Mass Intentions
+ Denotes Deceased
Saturday, February 9, 2013
4:00 +William Longo req. Virginia and Paul Gerardi
Sunday, February 10, 2013
7:30 +John and Evelyn Sexton req. Hannah Sexton Young
8:30 Thanksgiving to Saint Rita for Answered Prayers req. Diane Strain
10:00 Special Intentions Katie Holmes and Suri
11:30 Thanksgiving and intentions of John Kung req. Joseph and Agnes Kung
5:00 +Alphonse and Lucy Alagia
6:00 +Patrick Kane and Family req. Estate of Catherine Kane and Family
Monday, February 11, 2013
8:00 +Natale Sposato req. the Mossa Family
12:10 Forgotten Souls in Purgatory req. Ferry G.
Tuesday, February 12, 2013
8:00 +Michael and Santina Aucello req. Dr. and Mrs. John Centonze
12:10 +Vito Longo Birthday req. daughter Millie
Wednesday, February 13, 2013
8:00 +Jutland Jean-Rene req. Anne R. Jean-Rene
12:10 +Peter O’Connor req. Mr. and Mrs. Ingram
Thursday, February 14, 2013
8:00 +Mary and Thomas O’Brien req. Barbara O’Brien
12:10 In Honor of Infant Jesus req. Gina Uva
Friday, February 15, 2013
8:00 +Hien Do req. Thang Nguyen
12:10 +David Studley req. Ed Nemchek Sr.
Saturday, February 16, 2013
8:00 +Hope and Joseph McAleer req. the McAleer Family
12:10 +Aniello Preziosi Birthday Remembrance req. your children, grandchildren & great grandchildren

Baptisms: Are celebrated every day of the week, according to the schedule of the parish priests and the families. Baptisms at St. John’s are one-family only ceremonies: never groups. Please call Cindy (203-324-1553, ext 21).

Weddings: Couples must contact and begin meeting with one of the parish priests for at least 6 months before a hoped for wedding date at Saint John’s. Please call the parish secretary, Cindy, or one of the priests for an initial discussion.

Holy Name Society: For the men of the parish, meets Fridays in the Rectory, 7-7:50 a.m. for coffee, Eucharistic Adoration & Benediction. All men of the parish are welcome. We finish in time for the 8am Mass.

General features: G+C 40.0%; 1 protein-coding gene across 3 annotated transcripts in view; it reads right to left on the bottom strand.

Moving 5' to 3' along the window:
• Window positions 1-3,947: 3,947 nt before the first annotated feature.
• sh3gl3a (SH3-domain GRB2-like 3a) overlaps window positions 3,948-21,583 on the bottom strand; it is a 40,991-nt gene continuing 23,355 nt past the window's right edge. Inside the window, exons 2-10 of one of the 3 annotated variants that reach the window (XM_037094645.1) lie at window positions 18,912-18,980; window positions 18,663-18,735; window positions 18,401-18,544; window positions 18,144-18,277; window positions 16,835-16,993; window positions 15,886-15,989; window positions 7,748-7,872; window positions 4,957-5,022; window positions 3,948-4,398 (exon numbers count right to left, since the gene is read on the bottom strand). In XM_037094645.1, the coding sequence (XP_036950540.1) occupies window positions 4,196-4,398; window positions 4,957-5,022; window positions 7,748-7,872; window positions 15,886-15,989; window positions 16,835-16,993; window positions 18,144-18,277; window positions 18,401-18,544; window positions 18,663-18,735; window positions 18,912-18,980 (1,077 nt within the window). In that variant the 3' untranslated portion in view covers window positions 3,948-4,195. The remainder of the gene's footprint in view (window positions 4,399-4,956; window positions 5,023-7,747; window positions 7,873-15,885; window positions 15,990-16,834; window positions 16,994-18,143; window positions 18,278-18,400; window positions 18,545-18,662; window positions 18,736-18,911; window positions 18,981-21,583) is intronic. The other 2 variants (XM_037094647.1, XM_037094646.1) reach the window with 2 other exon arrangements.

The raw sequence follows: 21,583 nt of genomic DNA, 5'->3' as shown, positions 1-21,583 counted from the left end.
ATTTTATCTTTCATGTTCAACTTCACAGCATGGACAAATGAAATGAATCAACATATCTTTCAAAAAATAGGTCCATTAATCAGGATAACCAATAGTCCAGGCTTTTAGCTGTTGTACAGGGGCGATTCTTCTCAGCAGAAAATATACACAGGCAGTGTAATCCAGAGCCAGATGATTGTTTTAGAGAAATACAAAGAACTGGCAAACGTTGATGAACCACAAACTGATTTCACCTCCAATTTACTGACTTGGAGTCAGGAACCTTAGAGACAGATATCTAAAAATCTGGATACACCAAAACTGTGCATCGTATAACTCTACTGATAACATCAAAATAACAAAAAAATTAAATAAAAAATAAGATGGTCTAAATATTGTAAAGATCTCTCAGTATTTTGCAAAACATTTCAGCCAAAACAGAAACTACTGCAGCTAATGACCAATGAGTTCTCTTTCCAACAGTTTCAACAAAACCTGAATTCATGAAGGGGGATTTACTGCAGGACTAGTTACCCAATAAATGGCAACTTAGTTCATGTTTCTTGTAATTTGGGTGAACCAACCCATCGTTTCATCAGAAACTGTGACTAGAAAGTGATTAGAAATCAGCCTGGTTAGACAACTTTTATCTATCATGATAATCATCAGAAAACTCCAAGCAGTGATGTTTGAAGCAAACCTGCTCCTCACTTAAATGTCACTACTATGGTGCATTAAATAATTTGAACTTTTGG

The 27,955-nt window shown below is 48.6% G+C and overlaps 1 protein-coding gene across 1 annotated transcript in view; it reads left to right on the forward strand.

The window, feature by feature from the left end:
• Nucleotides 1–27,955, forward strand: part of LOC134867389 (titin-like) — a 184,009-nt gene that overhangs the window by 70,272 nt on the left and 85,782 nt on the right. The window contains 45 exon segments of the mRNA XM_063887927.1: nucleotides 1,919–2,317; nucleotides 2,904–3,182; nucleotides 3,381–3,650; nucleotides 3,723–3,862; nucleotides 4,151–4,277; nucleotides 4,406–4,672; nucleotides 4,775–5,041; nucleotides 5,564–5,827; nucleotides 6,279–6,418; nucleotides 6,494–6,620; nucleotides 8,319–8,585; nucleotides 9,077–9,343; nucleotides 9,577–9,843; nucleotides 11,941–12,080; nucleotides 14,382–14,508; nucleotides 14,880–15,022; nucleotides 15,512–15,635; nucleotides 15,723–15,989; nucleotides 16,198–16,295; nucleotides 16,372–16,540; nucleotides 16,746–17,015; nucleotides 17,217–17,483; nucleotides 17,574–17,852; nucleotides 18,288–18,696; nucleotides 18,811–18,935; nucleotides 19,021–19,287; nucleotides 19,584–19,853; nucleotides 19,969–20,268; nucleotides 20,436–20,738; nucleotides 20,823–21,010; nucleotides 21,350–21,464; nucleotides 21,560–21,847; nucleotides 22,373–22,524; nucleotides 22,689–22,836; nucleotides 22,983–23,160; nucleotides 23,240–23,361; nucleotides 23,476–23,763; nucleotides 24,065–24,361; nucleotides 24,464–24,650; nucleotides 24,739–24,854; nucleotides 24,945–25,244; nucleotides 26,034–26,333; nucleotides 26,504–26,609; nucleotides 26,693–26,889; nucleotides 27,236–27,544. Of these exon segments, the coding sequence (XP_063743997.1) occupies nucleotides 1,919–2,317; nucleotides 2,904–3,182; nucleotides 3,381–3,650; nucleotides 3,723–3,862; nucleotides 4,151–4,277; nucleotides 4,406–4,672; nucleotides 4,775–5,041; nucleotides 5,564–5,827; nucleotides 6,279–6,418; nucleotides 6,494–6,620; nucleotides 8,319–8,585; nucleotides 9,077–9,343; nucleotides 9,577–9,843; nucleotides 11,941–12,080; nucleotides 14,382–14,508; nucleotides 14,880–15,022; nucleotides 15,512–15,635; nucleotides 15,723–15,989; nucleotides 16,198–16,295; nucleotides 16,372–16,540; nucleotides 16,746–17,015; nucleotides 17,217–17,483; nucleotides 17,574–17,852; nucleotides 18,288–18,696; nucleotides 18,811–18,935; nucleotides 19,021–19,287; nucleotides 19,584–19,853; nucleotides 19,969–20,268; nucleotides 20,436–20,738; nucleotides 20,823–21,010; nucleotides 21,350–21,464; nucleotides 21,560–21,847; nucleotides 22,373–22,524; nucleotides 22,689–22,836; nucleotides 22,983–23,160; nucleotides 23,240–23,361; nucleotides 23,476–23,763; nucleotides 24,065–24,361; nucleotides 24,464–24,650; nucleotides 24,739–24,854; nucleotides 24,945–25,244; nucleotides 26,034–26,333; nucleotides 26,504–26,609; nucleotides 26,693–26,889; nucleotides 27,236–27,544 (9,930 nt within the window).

Moms & Tots: Moms and their kids meets in the Church each first Tuesday of every month at 10:30a.m.

St. Anne’s Family Society: A Potluck dinner and speaker for families: meets 4 times a year….next date to be announced

Francis & Clare: Co-Ed High School Youth Group. Email

Pray to end Legalized Abortion: Wednesdays, 7-10:30a.m., Stamford’s Planned Parenthood, 1039 East Main St.

St. Dominic Savio Society: For spiritual formation of men, 7th-8th grades (High Schoolers welcome).Ferry 203-324-1553 x22.

St. Maria Goretti Society: For the spiritual formation of young ladies,7th-8th grades(High Schoolers welcome).Beth 203-975-0074.

Holy Hour: on Monday Nights, 7pm—8 pm. Adoration, Holy Rosary, and Benediction. All are welcome!

The Legion of Mary: Meets on Wednesday Evenings, 7:30 pm ’till 9:00 pm in the rectory. All are welcome.

St. Monica Institute for Patristic Studies: Wednesdays, 7:30 pm in the rectory: Next meeting, March 6th.

The Latin Reading Group: Meets Wednesday evenings at 6:15 pm in the rectory: basic reading ability required.

Intermediate Studies in Biblical Greek: Intermediate Grammar: Meets Thursday evenings at 6:30 pm in the rectory.

Coffee Hour: After the 10:00 a.m. Family Mass in the Monsignor Nagle Parish Hall. All are welcome!

St. John’s in THE NEWS:

130 years ago, or so:
February 14, 1885: Stamford. “The Lenten exercises will commence on Ash Wednesday morning, when Mass will be said. The blessed ashes will be distributed in the morning and evening. There will be the usual observations in the church during Lent, as in former years. On Wednesday evenings the Rosary will be recited followed by a sermon, and on Friday evenings the devotion of the cross will take place.”

85 years ago, or so:
February 10, 1928: Stamford Priest Leaves Most of Estate to Churches. “Preliminary inventory of the estate of the late Rev. James C. O’Brien, pastor of St. John’s Roman Catholic Church here for 25 years and a priest in the Hartford diocese for 50 years, was made and the will was admitted to probate today. To St. John’s, the will leaves $7,000. Other requests were: St. Anne’s Society, at St. John’s Church, $2,000.”

75 years ago, or so: